Romeo and Juliet was to open in the fall. This was late spring. So Ty filled in the gap by joining a summer stock company in New England. There he made a lot of heads turn, and Hollywood -- which had never been able to see him as an actor when he was under its nose -- began to take notice. A talent scout from one of the smaller movie studios offered him a contract.

Six months earlier he would have grabbed it. But now, with a contract from the great Katharine Cornell in his pocket, he could afford to pick and choose. A Broadway production seemed likely to teach him more than a minor role in a minor movie company. He declined the Hollywood offer with thanks. He told his mother with a grin, "Wait till 20th Century-Fox asks me -- then I'll go." Maybe he had a hunch that day -- because there certainly was no inkling that 20th actually would ask him before another year had passed.

That fall he made his Broadway debut as Benvolio, friend of Romeo. This was the pay-off for the years of coaching from his father and from his mother, who was a brilliant actress in her own right and a diction teacher as well. It was the pay-off for months of stud and practice in Hollywood, Chicago, and New York, when he had nothing else to do. It was the pay-off for his unconquerable determination to succeed in spite of a million rebuffs. He played his role like a polished professional.

Miss Cornell was so delighted she gave him a role in her next play, Saint Joan, after Romeo and Juliet finished its run. He made good in this one, too -- and then came the contract bid he'd awaited so long. It was, oddly, the very same company whose offer he'd jokingly announced he'd wait for: 20th Century-Fox.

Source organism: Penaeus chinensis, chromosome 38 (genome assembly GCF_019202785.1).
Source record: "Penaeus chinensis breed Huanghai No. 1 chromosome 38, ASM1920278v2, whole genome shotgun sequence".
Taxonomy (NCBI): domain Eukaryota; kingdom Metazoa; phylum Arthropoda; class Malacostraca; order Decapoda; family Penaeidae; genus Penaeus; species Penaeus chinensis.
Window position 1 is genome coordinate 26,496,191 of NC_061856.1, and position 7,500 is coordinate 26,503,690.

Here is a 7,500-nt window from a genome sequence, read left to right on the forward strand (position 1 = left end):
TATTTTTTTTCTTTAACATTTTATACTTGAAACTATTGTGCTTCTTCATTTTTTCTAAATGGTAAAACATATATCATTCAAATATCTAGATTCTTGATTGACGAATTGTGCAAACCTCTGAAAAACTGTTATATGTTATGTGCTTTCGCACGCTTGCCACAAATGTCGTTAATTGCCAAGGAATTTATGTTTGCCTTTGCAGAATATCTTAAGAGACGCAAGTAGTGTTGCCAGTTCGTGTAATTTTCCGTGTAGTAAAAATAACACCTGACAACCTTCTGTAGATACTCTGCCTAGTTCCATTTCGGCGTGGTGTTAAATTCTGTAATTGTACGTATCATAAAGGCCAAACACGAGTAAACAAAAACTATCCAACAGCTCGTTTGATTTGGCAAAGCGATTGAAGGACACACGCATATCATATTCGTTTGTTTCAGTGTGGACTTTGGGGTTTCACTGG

So at last he went back to Hollywood , and soon thereafter the world was at his feet. He played a small role, then a larger one, in two light comedies; then Darryl Zanuck characteristically decided to gamble big stakes on this handsome unknown. He gave Tyrone Power the lead in the studio's million-dollar production of 1936, Lloyds of London.

As every fan remembers, he was a sensation. Overnight he found himself one of the world's great glamour boys. Money, applause, mobs of autograph-hunters, bushels of fan mail, any luxury he desired -- everything that goes with overwhelming success in Hollywood came to him with a rush.

His old acquaintances watched curiously to see how he'd take it. Would he begin to swagger and preen himself? Would he snub the humble people who'd helped him, here and there, in the days when he had nothing?

They soon discovered he wouldn't. Tyrone Power has never snubbed anybody in his life. On his first trip to New York after achieving stardom, he spent most of his time looking up old friends: people like the little restaurant owner who had fed him spaghetti "on credit" when he was a Broadway understudy; and the generous landlady who let him keep his room when he had no money for rent. From that day to this, wherever he has gone, he has made a point of hunting up any old friends in the vicinity.

There are likely to be many irritations in a star's life, but Ty kept himself in check and gradually built a reputation as one of the studio's most co-operative actors. He quietly accepted roles that didn't show him at his best, and played them to the hilt: a tight-lipped, mature-looking canal-builder in Suez, a ruthless political boss in In Old Chicago, a grim young count in Marie Antoinette, a thoroughgoing heel in Rose of Washington Square. He soaked up all kinds of physical punishment without allowing a double to replace him: he jumped in the path of an 18,000-gallon flood in The Rains Came, stood up to a seventy-five-mile sandstorm in Suez, fell off horses in Jesse James, took three days of bare-knuckled pummeling from Don Ameche in In Old Chicago.

Tyrone always has been genuinely charming to women of all ages. (His mother has a photograph of him at the age of 4, ogling a little flapper of the same age.) They like him because he devotes his complete attention to whoever is his companion. He never takes his eyes off her when they're talking together. When he smiles at her, it isn't a mechanical showing of teeth, but a warm and friendly expression of feeling. He always likes the conversation to be about her not about him. His quick brain is always seeking little things to do for her, little things to say to entertain her.